Sexual dysfunction side effects poorly reported in hair loss drug trials
A new study has revealed that finasteride's sexual dysfunction side effects have been poorly reported in hair loss drug trials.
Washington: A new study has revealed that finasteride's sexual dysfunction side effects have been poorly reported in hair loss drug trials.
The Northwestern University study is the first meta-analysis of the quality of safety reporting in clinical trials of finasteride for treatment of male hair loss.
Finasteride blocks 5alpha-reductase in the scalp and male reproductive organs, inhibiting the conversion of the male hormone testosterone to its more potent form, 5alpha-dihydrotestosterone (5alpha- DHT). Men who take finasteride experience a 70 percent reduction in the amount of 5alpha-DHT in their blood.
Not one of the 34 published clinical trial reports provided adequate information about the severity, frequency or reversibility of sexual adverse effects. Adequate quality of adverse event reporting requires using an explicit toxicity scale to grade adverse event severity and reported numbers and/or rates of occurrence for each specific type of adverse event per study arm.
The published clinical trial reports did not answer the key questions doctors and patients want to know, like how safe is finasteride? What is the risk that a man taking finasteride will develop sexual dysfunction? How severe is finasteride-associated sexual dysfunction when it happens to a man? If a man gets sexual dysfunction while taking finasteride, will sexual function return to normal when the drug is stopped? What is the risk of persistent sexual dysfunction associated with taking finasteride?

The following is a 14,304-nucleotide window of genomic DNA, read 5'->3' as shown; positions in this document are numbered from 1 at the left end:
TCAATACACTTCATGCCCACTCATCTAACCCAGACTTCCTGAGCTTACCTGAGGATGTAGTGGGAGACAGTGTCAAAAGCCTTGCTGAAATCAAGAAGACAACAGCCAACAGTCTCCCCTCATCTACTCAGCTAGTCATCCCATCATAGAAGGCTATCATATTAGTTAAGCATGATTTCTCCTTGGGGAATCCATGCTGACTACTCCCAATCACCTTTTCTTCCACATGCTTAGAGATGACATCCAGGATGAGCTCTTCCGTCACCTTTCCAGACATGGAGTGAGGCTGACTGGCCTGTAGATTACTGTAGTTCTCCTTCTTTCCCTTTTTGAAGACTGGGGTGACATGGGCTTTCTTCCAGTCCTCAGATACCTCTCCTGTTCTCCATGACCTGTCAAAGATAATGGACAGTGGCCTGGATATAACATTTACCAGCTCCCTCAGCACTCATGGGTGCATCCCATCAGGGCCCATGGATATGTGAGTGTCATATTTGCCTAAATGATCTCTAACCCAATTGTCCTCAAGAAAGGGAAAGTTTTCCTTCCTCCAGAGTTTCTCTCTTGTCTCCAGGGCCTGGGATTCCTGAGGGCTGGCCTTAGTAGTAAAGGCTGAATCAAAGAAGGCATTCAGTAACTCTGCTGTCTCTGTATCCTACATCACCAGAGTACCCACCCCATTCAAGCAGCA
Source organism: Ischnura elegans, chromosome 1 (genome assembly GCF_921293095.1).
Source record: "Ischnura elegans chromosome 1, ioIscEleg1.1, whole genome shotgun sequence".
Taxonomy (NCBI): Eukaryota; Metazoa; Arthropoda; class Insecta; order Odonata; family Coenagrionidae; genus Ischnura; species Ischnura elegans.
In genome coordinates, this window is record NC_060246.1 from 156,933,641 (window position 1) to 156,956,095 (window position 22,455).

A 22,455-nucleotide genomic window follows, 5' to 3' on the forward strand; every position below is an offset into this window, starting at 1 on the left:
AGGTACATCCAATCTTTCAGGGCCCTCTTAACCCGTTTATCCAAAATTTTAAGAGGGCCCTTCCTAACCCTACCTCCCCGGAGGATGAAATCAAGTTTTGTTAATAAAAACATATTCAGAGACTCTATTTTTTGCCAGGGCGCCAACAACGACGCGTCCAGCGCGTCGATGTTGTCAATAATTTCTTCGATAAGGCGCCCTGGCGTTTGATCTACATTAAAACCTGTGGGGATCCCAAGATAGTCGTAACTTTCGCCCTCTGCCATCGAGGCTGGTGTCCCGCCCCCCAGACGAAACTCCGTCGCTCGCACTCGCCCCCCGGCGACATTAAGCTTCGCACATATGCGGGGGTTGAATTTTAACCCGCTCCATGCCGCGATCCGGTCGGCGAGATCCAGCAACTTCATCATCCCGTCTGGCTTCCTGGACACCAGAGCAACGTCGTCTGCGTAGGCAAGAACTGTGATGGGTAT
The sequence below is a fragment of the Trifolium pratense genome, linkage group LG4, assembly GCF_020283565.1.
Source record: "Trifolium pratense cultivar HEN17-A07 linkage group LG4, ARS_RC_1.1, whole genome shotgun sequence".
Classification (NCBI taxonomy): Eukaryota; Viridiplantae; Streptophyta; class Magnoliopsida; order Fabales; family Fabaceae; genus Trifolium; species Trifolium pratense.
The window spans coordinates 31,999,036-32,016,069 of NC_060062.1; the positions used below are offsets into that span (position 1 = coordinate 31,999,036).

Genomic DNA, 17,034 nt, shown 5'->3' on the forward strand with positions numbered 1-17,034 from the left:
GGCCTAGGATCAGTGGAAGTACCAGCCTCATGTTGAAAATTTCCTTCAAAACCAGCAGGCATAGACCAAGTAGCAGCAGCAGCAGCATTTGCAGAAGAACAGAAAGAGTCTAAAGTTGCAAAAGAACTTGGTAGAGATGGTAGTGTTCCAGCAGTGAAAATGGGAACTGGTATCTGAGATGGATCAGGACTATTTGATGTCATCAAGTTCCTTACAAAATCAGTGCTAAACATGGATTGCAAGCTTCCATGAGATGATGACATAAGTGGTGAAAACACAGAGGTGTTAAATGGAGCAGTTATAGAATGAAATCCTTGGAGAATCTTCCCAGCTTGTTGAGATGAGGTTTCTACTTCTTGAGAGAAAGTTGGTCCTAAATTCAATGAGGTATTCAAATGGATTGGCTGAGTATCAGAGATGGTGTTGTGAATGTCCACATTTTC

Finasteride was originally developed to treat enlarged prostate (prostatic hyperplasia) in older men. Men who take the drug for male pattern hair loss are typically younger and take a dose of finasteride that is about one-fifth the dose used for prostatic hyperplasia.
Lead author Steven Belknap said that people who take or prescribe the drug assume it's safe, but there is insufficient information to make that judgment, adding that of 5,704 men in the Northwestern Medicine clinical data repository who were treated for male pattern baldness with finasteride, only 31 percent met inclusion criteria for the pivotal trials referenced in the manufacturer's Full Prescribing Information.
Thus, the available information from clinical trials does not apply to most of these men in Northwestern's study population who took finasteride for male pattern baldness. For example, some men with hair loss who are taking finasteride have diabetes mellitus, high blood pressure or are taking other drugs such as diuretics or antidepressants that also increase the risk of sexual dysfunction.
Duration of drug safety evaluation was limited to one year or less for 26 of 34 trials, but 33 percent of men in the Northwestern clinical data repository took finasteride for more than one year.
The study is published in JAMA Dermatology.